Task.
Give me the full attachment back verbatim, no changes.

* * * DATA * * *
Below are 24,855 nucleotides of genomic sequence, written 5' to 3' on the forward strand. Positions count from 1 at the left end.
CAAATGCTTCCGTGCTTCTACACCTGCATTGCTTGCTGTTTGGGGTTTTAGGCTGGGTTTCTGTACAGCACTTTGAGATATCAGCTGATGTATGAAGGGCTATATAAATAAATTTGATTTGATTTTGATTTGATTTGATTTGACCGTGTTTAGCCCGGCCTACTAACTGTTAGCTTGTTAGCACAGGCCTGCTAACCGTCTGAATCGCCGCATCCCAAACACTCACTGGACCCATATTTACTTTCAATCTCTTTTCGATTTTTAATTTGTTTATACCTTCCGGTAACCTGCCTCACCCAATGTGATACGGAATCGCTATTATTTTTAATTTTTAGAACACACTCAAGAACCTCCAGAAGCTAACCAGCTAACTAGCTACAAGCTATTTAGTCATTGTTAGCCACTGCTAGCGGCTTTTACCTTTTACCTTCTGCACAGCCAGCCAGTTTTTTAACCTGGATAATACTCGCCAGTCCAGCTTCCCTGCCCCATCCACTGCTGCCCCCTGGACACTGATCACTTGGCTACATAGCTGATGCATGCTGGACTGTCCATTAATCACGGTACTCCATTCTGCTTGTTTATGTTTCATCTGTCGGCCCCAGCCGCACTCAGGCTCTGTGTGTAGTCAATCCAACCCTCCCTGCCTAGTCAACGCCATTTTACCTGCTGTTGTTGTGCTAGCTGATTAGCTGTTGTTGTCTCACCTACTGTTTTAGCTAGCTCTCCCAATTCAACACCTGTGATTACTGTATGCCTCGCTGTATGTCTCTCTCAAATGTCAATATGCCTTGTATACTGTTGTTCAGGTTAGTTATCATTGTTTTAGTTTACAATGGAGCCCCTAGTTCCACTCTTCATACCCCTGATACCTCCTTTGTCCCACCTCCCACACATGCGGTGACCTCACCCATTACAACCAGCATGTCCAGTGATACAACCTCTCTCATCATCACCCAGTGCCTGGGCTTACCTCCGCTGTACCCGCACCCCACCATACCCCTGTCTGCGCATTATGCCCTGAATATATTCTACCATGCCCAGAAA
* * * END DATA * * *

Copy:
Below are 24,855 nucleotides of genomic sequence, written 5' to 3' on the forward strand. Positions count from 1 at the left end.
CAAATGCTTCCGTGCTTCTACACCTGCATTGCTTGCTGTTTGGGGTTTTAGGCTGGGTTTCTGTACAGCACTTTGAGATATCAGCTGATGTATGAAGGGCTATATAAATAAATTTGATTTGATTTTGATTTGATTTGATTTGACCGTGTTTAGCCCGGCCTACTAACTGTTAGCTTGTTAGCACAGGCCTGCTAACCGTCTGAATCGCCGCATCCCAAACACTCACTGGACCCATATTTACTTTCAATCTCTTTTCGATTTTTAATTTGTTTATACCTTCCGGTAACCTGCCTCACCCAATGTGATACGGAATCGCTATTATTTTTAATTTTTAGAACACACTCAAGAACCTCCAGAAGCTAACCAGCTAACTAGCTACAAGCTATTTAGTCATTGTTAGCCACTGCTAGCGGCTTTTACCTTTTACCTTCTGCACAGCCAGCCAGTTTTTTAACCTGGATAATACTCGCCAGTCCAGCTTCCCTGCCCCATCCACTGCTGCCCCCTGGACACTGATCACTTGGCTACATAGCTGATGCATGCTGGACTGTCCATTAATCACGGTACTCCATTCTGCTTGTTTATGTTTCATCTGTCGGCCCCAGCCGCACTCAGGCTCTGTGTGTAGTCAATCCAACCCTCCCTGCCTAGTCAACGCCATTTTACCTGCTGTTGTTGTGCTAGCTGATTAGCTGTTGTTGTCTCACCTACTGTTTTAGCTAGCTCTCCCAATTCAACACCTGTGATTACTGTATGCCTCGCTGTATGTCTCTCTCAAATGTCAATATGCCTTGTATACTGTTGTTCAGGTTAGTTATCATTGTTTTAGTTTACAATGGAGCCCCTAGTTCCACTCTTCATACCCCTGATACCTCCTTTGTCCCACCTCCCACACATGCGGTGACCTCACCCATTACAACCAGCATGTCCAGTGATACAACCTCTCTCATCATCACCCAGTGCCTGGGCTTACCTCCGCTGTACCCGCACCCCACCATACCCCTGTCTGCGCATTATGCCCTGAATATATTCTACCATGCCCAGAAA